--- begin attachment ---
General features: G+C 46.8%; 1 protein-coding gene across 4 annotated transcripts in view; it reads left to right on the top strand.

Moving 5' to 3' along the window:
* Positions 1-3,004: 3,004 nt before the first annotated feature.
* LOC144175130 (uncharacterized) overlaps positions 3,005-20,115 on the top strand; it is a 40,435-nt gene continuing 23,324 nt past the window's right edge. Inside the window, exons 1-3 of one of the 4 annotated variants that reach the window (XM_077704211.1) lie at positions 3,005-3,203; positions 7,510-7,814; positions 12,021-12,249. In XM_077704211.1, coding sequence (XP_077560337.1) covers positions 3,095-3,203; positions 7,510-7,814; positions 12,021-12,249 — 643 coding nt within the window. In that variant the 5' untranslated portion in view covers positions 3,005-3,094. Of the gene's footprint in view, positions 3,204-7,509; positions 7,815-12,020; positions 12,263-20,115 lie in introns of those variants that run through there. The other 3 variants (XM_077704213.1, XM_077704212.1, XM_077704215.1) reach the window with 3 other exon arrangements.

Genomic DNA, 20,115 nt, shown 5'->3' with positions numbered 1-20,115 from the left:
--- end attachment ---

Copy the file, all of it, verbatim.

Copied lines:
General features: G+C 46.8%; 1 protein-coding gene across 4 annotated transcripts in view; it reads left to right on the top strand.

Moving 5' to 3' along the window:
* Positions 1-3,004: 3,004 nt before the first annotated feature.
* LOC144175130 (uncharacterized) overlaps positions 3,005-20,115 on the top strand; it is a 40,435-nt gene continuing 23,324 nt past the window's right edge. Inside the window, exons 1-3 of one of the 4 annotated variants that reach the window (XM_077704211.1) lie at positions 3,005-3,203; positions 7,510-7,814; positions 12,021-12,249. In XM_077704211.1, coding sequence (XP_077560337.1) covers positions 3,095-3,203; positions 7,510-7,814; positions 12,021-12,249 — 643 coding nt within the window. In that variant the 5' untranslated portion in view covers positions 3,005-3,094. Of the gene's footprint in view, positions 3,204-7,509; positions 7,815-12,020; positions 12,263-20,115 lie in introns of those variants that run through there. The other 3 variants (XM_077704213.1, XM_077704212.1, XM_077704215.1) reach the window with 3 other exon arrangements.

Genomic DNA, 20,115 nt, shown 5'->3' with positions numbered 1-20,115 from the left: